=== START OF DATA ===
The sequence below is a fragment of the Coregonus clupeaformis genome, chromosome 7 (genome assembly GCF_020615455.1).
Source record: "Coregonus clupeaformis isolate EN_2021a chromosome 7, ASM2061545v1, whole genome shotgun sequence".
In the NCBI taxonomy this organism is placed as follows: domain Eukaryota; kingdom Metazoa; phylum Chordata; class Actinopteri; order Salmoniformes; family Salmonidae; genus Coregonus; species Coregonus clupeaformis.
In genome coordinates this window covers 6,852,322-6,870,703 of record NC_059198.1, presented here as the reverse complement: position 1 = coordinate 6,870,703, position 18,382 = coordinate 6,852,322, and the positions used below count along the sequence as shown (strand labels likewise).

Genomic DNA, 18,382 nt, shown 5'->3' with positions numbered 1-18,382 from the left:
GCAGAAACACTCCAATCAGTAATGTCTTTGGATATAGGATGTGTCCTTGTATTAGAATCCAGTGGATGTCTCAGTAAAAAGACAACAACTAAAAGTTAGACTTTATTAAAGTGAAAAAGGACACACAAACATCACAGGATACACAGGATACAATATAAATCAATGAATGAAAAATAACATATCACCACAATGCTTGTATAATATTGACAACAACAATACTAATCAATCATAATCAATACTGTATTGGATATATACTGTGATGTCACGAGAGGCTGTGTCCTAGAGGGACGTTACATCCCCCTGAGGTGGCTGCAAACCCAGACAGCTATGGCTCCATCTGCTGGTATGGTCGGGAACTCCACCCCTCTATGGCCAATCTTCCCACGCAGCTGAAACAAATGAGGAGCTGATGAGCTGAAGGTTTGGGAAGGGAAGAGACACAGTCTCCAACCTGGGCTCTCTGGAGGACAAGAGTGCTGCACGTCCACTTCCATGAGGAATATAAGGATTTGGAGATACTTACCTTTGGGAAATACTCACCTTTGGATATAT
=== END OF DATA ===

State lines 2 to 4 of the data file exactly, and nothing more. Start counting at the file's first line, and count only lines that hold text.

Source record: "Coregonus clupeaformis isolate EN_2021a chromosome 7, ASM2061545v1, whole genome shotgun sequence".
In the NCBI taxonomy this organism is placed as follows: domain Eukaryota; kingdom Metazoa; phylum Chordata; class Actinopteri; order Salmoniformes; family Salmonidae; genus Coregonus; species Coregonus clupeaformis.
In genome coordinates this window covers 6,852,322-6,870,703 of record NC_059198.1, presented here as the reverse complement: position 1 = coordinate 6,870,703, position 18,382 = coordinate 6,852,322, and the positions used below count along the sequence as shown (strand labels likewise).